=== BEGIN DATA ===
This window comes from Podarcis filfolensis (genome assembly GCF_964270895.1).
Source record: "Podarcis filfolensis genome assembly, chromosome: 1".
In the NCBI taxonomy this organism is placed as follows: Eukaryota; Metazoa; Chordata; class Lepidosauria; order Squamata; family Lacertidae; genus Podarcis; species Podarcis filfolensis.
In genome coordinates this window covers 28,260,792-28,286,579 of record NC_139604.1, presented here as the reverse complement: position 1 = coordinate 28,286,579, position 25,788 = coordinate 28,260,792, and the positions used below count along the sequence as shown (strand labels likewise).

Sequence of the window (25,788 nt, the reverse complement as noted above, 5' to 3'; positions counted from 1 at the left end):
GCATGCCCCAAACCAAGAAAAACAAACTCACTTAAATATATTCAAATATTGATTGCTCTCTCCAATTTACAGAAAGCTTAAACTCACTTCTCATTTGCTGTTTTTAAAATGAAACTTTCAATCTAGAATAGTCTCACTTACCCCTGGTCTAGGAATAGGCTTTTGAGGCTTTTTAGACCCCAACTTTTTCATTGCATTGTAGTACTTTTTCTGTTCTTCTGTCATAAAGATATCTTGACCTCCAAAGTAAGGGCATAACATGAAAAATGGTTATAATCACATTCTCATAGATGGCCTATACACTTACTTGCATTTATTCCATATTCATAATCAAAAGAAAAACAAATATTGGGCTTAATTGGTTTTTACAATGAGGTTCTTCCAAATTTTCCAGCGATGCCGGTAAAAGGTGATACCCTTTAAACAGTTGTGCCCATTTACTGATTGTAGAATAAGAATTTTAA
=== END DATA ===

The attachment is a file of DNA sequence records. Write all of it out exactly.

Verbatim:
This window comes from Podarcis filfolensis (genome assembly GCF_964270895.1).
Source record: "Podarcis filfolensis genome assembly, chromosome: 1".
In the NCBI taxonomy this organism is placed as follows: Eukaryota; Metazoa; Chordata; class Lepidosauria; order Squamata; family Lacertidae; genus Podarcis; species Podarcis filfolensis.
In genome coordinates this window covers 28,260,792-28,286,579 of record NC_139604.1, presented here as the reverse complement: position 1 = coordinate 28,286,579, position 25,788 = coordinate 28,260,792, and the positions used below count along the sequence as shown (strand labels likewise).

Sequence of the window (25,788 nt, the reverse complement as noted above, 5' to 3'; positions counted from 1 at the left end):
GCATGCCCCAAACCAAGAAAAACAAACTCACTTAAATATATTCAAATATTGATTGCTCTCTCCAATTTACAGAAAGCTTAAACTCACTTCTCATTTGCTGTTTTTAAAATGAAACTTTCAATCTAGAATAGTCTCACTTACCCCTGGTCTAGGAATAGGCTTTTGAGGCTTTTTAGACCCCAACTTTTTCATTGCATTGTAGTACTTTTTCTGTTCTTCTGTCATAAAGATATCTTGACCTCCAAAGTAAGGGCATAACATGAAAAATGGTTATAATCACATTCTCATAGATGGCCTATACACTTACTTGCATTTATTCCATATTCATAATCAAAAGAAAAACAAATATTGGGCTTAATTGGTTTTTACAATGAGGTTCTTCCAAATTTTCCAGCGATGCCGGTAAAAGGTGATACCCTTTAAACAGTTGTGCCCATTTACTGATTGTAGAATAAGAATTTTAA